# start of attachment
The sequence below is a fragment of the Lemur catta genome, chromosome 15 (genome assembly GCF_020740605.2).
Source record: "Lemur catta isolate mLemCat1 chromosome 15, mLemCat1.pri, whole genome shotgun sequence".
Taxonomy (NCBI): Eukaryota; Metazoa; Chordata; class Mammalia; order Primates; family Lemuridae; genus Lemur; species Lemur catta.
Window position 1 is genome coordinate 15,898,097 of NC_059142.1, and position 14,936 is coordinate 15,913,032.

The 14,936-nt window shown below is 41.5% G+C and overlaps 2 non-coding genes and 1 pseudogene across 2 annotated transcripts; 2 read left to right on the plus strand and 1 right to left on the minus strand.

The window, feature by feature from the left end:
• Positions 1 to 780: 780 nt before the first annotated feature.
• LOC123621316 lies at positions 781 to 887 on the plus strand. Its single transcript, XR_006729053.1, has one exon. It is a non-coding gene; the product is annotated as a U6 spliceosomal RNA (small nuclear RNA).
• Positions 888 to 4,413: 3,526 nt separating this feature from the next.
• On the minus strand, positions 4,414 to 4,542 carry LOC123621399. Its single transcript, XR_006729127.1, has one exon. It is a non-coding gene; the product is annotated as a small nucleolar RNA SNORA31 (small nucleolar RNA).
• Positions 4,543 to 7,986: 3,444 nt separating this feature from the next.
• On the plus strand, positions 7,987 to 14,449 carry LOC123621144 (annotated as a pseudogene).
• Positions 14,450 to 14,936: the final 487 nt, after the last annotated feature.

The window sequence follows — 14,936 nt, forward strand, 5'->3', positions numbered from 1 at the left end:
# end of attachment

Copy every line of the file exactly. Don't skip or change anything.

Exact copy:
The sequence below is a fragment of the Lemur catta genome, chromosome 15 (genome assembly GCF_020740605.2).
Source record: "Lemur catta isolate mLemCat1 chromosome 15, mLemCat1.pri, whole genome shotgun sequence".
Taxonomy (NCBI): Eukaryota; Metazoa; Chordata; class Mammalia; order Primates; family Lemuridae; genus Lemur; species Lemur catta.
Window position 1 is genome coordinate 15,898,097 of NC_059142.1, and position 14,936 is coordinate 15,913,032.

The 14,936-nt window shown below is 41.5% G+C and overlaps 2 non-coding genes and 1 pseudogene across 2 annotated transcripts; 2 read left to right on the plus strand and 1 right to left on the minus strand.

The window, feature by feature from the left end:
• Positions 1 to 780: 780 nt before the first annotated feature.
• LOC123621316 lies at positions 781 to 887 on the plus strand. Its single transcript, XR_006729053.1, has one exon. It is a non-coding gene; the product is annotated as a U6 spliceosomal RNA (small nuclear RNA).
• Positions 888 to 4,413: 3,526 nt separating this feature from the next.
• On the minus strand, positions 4,414 to 4,542 carry LOC123621399. Its single transcript, XR_006729127.1, has one exon. It is a non-coding gene; the product is annotated as a small nucleolar RNA SNORA31 (small nucleolar RNA).
• Positions 4,543 to 7,986: 3,444 nt separating this feature from the next.
• On the plus strand, positions 7,987 to 14,449 carry LOC123621144 (annotated as a pseudogene).
• Positions 14,450 to 14,936: the final 487 nt, after the last annotated feature.

The window sequence follows — 14,936 nt, forward strand, 5'->3', positions numbered from 1 at the left end: